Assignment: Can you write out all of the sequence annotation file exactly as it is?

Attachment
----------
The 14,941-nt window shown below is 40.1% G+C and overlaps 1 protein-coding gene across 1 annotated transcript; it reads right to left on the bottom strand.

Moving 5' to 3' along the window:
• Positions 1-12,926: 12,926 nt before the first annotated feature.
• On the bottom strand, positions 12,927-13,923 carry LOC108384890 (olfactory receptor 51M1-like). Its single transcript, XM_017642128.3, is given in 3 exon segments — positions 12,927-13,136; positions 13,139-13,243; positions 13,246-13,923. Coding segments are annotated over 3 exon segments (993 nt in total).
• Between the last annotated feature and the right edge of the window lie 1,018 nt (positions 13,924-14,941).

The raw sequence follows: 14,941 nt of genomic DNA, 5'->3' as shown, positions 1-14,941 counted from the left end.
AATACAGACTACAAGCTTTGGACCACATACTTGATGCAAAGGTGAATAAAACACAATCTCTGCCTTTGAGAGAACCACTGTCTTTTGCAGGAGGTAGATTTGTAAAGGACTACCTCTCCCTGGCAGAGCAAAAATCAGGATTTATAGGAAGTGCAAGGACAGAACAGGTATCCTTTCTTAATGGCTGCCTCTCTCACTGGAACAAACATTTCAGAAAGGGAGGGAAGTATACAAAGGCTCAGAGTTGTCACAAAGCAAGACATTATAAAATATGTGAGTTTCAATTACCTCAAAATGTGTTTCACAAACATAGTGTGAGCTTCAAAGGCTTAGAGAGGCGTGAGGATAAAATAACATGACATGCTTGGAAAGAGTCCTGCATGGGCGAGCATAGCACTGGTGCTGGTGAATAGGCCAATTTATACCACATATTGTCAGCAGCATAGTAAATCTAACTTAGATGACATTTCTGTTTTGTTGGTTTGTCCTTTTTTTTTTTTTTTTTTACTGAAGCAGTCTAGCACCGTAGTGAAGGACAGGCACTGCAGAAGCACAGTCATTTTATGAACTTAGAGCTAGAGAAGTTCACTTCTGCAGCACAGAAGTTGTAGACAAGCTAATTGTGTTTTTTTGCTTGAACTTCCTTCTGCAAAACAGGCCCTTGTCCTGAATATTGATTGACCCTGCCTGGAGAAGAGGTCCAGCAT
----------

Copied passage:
The 14,941-nt window shown below is 40.1% G+C and overlaps 1 protein-coding gene across 1 annotated transcript; it reads right to left on the bottom strand.

Moving 5' to 3' along the window:
• Positions 1-12,926: 12,926 nt before the first annotated feature.
• On the bottom strand, positions 12,927-13,923 carry LOC108384890 (olfactory receptor 51M1-like). Its single transcript, XM_017642128.3, is given in 3 exon segments — positions 12,927-13,136; positions 13,139-13,243; positions 13,246-13,923. Coding segments are annotated over 3 exon segments (993 nt in total).
• Between the last annotated feature and the right edge of the window lie 1,018 nt (positions 13,924-14,941).

The raw sequence follows: 14,941 nt of genomic DNA, 5'->3' as shown, positions 1-14,941 counted from the left end.
AATACAGACTACAAGCTTTGGACCACATACTTGATGCAAAGGTGAATAAAACACAATCTCTGCCTTTGAGAGAACCACTGTCTTTTGCAGGAGGTAGATTTGTAAAGGACTACCTCTCCCTGGCAGAGCAAAAATCAGGATTTATAGGAAGTGCAAGGACAGAACAGGTATCCTTTCTTAATGGCTGCCTCTCTCACTGGAACAAACATTTCAGAAAGGGAGGGAAGTATACAAAGGCTCAGAGTTGTCACAAAGCAAGACATTATAAAATATGTGAGTTTCAATTACCTCAAAATGTGTTTCACAAACATAGTGTGAGCTTCAAAGGCTTAGAGAGGCGTGAGGATAAAATAACATGACATGCTTGGAAAGAGTCCTGCATGGGCGAGCATAGCACTGGTGCTGGTGAATAGGCCAATTTATACCACATATTGTCAGCAGCATAGTAAATCTAACTTAGATGACATTTCTGTTTTGTTGGTTTGTCCTTTTTTTTTTTTTTTTTTACTGAAGCAGTCTAGCACCGTAGTGAAGGACAGGCACTGCAGAAGCACAGTCATTTTATGAACTTAGAGCTAGAGAAGTTCACTTCTGCAGCACAGAAGTTGTAGACAAGCTAATTGTGTTTTTTTGCTTGAACTTCCTTCTGCAAAACAGGCCCTTGTCCTGAATATTGATTGACCCTGCCTGGAGAAGAGGTCCAGCAT